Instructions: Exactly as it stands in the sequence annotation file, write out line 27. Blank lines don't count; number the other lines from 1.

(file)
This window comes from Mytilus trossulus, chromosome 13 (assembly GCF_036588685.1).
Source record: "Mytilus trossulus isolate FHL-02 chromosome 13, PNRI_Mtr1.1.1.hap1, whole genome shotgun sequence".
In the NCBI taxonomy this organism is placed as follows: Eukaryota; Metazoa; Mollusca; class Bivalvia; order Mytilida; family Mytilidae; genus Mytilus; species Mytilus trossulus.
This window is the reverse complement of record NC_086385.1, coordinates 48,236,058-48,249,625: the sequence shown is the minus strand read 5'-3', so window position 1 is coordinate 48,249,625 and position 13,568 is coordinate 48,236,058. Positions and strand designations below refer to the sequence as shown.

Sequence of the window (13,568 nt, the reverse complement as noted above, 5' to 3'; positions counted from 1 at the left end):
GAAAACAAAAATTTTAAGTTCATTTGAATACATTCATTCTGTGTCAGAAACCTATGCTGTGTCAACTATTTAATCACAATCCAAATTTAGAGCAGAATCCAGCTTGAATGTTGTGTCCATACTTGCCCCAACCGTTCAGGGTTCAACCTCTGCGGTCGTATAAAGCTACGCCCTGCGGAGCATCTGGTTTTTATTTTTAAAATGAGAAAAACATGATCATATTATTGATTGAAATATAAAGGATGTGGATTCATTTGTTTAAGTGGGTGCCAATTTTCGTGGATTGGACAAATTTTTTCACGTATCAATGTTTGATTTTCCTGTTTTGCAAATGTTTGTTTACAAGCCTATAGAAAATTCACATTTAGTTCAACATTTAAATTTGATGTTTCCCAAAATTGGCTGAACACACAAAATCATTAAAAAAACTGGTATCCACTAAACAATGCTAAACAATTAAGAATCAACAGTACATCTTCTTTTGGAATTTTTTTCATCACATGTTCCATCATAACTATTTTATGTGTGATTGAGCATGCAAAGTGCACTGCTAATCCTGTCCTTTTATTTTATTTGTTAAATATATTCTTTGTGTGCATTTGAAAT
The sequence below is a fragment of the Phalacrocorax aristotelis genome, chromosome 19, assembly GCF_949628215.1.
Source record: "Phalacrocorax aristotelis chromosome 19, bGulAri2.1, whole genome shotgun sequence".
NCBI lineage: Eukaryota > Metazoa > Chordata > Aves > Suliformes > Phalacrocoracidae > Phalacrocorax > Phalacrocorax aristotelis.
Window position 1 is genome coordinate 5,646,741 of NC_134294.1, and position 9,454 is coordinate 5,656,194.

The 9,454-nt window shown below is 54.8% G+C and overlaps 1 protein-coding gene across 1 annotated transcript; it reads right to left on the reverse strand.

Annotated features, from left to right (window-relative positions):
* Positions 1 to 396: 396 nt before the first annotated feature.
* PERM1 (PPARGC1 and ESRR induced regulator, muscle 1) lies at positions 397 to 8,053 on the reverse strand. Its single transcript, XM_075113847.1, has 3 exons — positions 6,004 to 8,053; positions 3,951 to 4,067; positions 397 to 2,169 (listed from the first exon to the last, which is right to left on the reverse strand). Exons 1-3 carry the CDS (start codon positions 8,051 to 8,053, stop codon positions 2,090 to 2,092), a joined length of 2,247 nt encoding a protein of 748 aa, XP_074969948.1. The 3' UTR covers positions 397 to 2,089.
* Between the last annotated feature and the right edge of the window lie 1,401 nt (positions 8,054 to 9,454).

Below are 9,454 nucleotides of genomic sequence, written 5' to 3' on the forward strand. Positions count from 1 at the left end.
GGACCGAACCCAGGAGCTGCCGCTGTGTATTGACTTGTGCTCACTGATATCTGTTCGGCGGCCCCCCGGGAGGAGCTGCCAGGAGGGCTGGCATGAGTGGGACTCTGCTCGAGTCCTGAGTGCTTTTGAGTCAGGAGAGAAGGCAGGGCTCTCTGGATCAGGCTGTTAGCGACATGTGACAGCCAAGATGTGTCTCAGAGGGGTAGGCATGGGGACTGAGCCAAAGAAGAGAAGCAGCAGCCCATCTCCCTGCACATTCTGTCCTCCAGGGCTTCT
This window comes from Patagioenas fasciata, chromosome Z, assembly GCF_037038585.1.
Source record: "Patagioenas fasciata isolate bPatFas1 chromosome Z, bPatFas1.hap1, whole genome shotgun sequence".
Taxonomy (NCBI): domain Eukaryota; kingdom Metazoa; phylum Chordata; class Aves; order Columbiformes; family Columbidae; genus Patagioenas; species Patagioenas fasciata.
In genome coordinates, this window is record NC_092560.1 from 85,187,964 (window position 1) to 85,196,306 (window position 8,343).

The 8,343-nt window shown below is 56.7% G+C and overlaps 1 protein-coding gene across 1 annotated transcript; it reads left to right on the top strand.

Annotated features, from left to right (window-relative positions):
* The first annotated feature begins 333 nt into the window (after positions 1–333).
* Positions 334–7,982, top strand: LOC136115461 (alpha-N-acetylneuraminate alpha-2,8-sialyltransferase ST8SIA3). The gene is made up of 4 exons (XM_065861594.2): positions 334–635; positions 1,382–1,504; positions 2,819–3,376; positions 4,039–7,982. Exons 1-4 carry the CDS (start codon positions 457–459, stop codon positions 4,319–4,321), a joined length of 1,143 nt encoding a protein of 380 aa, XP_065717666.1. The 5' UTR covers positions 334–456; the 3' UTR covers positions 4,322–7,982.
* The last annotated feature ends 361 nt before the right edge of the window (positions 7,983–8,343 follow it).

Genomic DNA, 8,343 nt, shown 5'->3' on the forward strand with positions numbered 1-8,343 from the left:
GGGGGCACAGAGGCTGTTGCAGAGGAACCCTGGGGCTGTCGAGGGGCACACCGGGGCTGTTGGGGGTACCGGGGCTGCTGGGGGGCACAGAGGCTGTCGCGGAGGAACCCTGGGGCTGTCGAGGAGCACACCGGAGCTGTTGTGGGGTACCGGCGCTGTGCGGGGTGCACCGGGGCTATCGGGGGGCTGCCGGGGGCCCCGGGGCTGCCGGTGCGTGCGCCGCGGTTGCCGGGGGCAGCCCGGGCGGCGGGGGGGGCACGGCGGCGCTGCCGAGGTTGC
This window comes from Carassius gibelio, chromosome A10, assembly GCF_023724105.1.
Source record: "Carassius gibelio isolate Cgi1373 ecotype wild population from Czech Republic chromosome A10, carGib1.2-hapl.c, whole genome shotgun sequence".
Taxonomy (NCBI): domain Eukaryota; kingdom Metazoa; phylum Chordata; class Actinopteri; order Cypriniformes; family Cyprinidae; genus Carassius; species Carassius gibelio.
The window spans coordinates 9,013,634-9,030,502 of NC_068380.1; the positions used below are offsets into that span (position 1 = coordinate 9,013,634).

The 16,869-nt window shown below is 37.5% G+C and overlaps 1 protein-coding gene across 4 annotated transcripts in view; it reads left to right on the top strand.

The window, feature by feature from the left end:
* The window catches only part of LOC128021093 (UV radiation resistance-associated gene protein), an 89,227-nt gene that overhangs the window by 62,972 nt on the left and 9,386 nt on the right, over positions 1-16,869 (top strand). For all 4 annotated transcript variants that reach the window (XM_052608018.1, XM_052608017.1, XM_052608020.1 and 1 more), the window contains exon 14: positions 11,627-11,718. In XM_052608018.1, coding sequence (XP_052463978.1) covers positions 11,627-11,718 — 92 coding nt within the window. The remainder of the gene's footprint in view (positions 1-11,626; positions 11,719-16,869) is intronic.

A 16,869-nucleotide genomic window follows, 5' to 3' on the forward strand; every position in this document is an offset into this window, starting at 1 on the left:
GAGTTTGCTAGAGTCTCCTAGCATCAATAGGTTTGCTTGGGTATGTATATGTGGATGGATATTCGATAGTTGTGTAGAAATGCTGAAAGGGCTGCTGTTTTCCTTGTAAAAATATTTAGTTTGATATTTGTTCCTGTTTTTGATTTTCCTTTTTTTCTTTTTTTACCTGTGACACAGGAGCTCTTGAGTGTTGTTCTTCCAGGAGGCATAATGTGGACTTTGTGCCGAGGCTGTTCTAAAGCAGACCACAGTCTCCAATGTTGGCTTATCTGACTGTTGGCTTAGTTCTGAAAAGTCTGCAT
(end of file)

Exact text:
Genomic DNA, 8,343 nt, shown 5'->3' on the forward strand with positions numbered 1-8,343 from the left: